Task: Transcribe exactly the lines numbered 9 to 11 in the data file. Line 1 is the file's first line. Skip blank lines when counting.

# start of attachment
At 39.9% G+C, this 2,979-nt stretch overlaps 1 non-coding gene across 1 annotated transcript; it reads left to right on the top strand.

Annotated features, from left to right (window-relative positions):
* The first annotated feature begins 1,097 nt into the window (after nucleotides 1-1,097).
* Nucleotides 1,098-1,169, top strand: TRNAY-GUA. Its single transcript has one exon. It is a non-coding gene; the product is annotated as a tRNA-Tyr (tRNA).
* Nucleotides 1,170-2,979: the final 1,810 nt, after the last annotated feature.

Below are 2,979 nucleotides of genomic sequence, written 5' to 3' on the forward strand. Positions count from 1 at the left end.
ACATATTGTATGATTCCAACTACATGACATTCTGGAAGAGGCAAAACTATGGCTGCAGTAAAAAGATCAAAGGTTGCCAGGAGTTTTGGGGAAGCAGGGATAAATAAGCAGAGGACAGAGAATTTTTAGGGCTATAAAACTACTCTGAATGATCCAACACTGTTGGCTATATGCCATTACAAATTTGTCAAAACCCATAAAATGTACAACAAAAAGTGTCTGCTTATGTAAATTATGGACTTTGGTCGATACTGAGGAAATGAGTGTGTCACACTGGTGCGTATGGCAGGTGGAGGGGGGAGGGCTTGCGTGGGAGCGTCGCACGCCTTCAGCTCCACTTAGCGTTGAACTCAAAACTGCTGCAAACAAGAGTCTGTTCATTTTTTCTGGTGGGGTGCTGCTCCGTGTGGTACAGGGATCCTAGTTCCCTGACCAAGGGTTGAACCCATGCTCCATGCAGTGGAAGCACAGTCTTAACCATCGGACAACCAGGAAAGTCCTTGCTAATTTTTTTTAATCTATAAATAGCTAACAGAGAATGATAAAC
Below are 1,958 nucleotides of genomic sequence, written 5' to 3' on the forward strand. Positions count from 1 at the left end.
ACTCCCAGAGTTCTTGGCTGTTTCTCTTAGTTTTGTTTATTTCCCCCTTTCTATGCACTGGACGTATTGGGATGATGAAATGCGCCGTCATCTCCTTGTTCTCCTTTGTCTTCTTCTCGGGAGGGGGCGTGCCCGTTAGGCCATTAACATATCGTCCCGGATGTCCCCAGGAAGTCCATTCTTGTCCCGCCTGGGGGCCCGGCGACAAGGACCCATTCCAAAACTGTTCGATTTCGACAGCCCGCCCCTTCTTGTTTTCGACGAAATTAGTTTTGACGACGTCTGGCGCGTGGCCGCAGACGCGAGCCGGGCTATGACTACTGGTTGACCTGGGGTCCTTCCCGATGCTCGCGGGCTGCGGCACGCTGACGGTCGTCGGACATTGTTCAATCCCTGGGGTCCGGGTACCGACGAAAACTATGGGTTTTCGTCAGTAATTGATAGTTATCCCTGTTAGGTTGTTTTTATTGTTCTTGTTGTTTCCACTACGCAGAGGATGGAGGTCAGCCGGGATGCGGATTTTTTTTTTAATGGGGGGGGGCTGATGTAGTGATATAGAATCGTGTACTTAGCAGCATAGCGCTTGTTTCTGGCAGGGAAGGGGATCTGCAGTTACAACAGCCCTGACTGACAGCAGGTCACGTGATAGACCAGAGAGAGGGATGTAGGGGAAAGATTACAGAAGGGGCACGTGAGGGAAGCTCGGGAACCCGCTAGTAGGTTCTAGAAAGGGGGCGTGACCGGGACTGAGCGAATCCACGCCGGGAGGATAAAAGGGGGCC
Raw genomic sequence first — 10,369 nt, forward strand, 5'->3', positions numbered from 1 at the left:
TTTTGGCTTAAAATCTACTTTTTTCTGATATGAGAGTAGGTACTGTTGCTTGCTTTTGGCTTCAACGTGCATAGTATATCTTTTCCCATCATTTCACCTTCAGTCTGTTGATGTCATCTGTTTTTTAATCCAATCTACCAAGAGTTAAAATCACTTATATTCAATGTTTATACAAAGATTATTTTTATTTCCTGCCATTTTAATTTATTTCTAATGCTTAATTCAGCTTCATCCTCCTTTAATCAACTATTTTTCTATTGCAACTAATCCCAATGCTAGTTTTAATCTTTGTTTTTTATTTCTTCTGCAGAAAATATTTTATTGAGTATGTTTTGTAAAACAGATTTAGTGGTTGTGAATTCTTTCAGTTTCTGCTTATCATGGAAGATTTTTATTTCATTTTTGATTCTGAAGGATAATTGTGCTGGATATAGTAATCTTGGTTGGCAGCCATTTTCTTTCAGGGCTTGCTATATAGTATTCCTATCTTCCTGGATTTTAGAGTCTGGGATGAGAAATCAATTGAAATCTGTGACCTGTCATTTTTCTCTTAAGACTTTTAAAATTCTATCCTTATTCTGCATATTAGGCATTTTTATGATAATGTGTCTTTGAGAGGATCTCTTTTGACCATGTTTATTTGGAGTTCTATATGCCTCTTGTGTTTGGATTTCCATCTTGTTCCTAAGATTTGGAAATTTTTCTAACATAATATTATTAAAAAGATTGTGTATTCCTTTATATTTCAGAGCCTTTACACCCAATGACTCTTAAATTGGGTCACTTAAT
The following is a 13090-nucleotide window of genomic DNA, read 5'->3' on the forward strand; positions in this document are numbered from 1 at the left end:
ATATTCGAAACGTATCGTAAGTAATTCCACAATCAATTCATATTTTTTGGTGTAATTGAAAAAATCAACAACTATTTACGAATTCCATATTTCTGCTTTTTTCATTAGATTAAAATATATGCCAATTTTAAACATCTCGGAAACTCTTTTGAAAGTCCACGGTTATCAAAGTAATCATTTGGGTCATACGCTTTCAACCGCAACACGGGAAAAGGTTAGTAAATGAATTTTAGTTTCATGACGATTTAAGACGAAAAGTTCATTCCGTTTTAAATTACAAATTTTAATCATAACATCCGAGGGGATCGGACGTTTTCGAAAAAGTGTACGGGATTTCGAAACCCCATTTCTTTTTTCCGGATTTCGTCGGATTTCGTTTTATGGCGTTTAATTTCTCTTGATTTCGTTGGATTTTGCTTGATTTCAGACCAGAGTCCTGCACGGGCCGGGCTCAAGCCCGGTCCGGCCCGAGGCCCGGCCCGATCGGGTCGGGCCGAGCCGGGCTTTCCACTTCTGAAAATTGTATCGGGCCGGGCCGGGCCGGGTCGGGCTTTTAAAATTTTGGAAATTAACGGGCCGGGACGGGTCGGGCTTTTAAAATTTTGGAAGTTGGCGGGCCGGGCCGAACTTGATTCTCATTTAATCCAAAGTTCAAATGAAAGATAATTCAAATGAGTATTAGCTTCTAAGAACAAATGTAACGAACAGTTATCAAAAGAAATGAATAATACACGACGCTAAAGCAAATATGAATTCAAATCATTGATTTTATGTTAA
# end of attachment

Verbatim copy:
ACTCCCAGAGTTCTTGGCTGTTTCTCTTAGTTTTGTTTATTTCCCCCTTTCTATGCACTGGACGTATTGGGATGATGAAATGCGCCGTCATCTCCTTGTTCTCCTTTGTCTTCTTCTCGGGAGGGGGCGTGCCCGTTAGGCCATTAACATATCGTCCCGGATGTCCCCAGGAAGTCCATTCTTGTCCCGCCTGGGGGCCCGGCGACAAGGACCCATTCCAAAACTGTTCGATTTCGACAGCCCGCCCCTTCTTGTTTTCGACGAAATTAGTTTTGACGACGTCTGGCGCGTGGCCGCAGACGCGAGCCGGGCTATGACTACTGGTTGACCTGGGGTCCTTCCCGATGCTCGCGGGCTGCGGCACGCTGACGGTCGTCGGACATTGTTCAATCCCTGGGGTCCGGGTACCGACGAAAACTATGGGTTTTCGTCAGTAATTGATAGTTATCCCTGTTAGGTTGTTTTTATTGTTCTTGTTGTTTCCACTACGCAGAGGATGGAGGTCAGCCGGGATGCGGATTTTTTTTTTAATGGGGGGGGGCTGATGTAGTGATATAGAATCGTGTACTTAGCAGCATAGCGCTTGTTTCTGGCAGGGAAGGGGATCTGCAGTTACAACAGCCCTGACTGACAGCAGGTCACGTGATAGACCAGAGAGAGGGATGTAGGGGAAAGATTACAGAAGGGGCACGTGAGGGAAGCTCGGGAACCCGCTAGTAGGTTCTAGAAAGGGGGCGTGACCGGGACTGAGCGAATCCACGCCGGGAGGATAAAAGGGGGCC
Raw genomic sequence first — 10,369 nt, forward strand, 5'->3', positions numbered from 1 at the left:
TTTTGGCTTAAAATCTACTTTTTTCTGATATGAGAGTAGGTACTGTTGCTTGCTTTTGGCTTCAACGTGCATAGTATATCTTTTCCCATCATTTCACCTTCAGTCTGTTGATGTCATCTGTTTTTTAATCCAATCTACCAAGAGTTAAAATCACTTATATTCAATGTTTATACAAAGATTATTTTTATTTCCTGCCATTTTAATTTATTTCTAATGCTTAATTCAGCTTCATCCTCCTTTAATCAACTATTTTTCTATTGCAACTAATCCCAATGCTAGTTTTAATCTTTGTTTTTTATTTCTTCTGCAGAAAATATTTTATTGAGTATGTTTTGTAAAACAGATTTAGTGGTTGTGAATTCTTTCAGTTTCTGCTTATCATGGAAGATTTTTATTTCATTTTTGATTCTGAAGGATAATTGTGCTGGATATAGTAATCTTGGTTGGCAGCCATTTTCTTTCAGGGCTTGCTATATAGTATTCCTATCTTCCTGGATTTTAGAGTCTGGGATGAGAAATCAATTGAAATCTGTGACCTGTCATTTTTCTCTTAAGACTTTTAAAATTCTATCCTTATTCTGCATATTAGGCATTTTTATGATAATGTGTCTTTGAGAGGATCTCTTTTGACCATGTTTATTTGGAGTTCTATATGCCTCTTGTGTTTGGATTTCCATCTTGTTCCTAAGATTTGGAAATTTTTCTAACATAATATTATTAAAAAGATTGTGTATTCCTTTATATTTCAGAGCCTTTACACCCAATGACTCTTAAATTGGGTCACTTAAT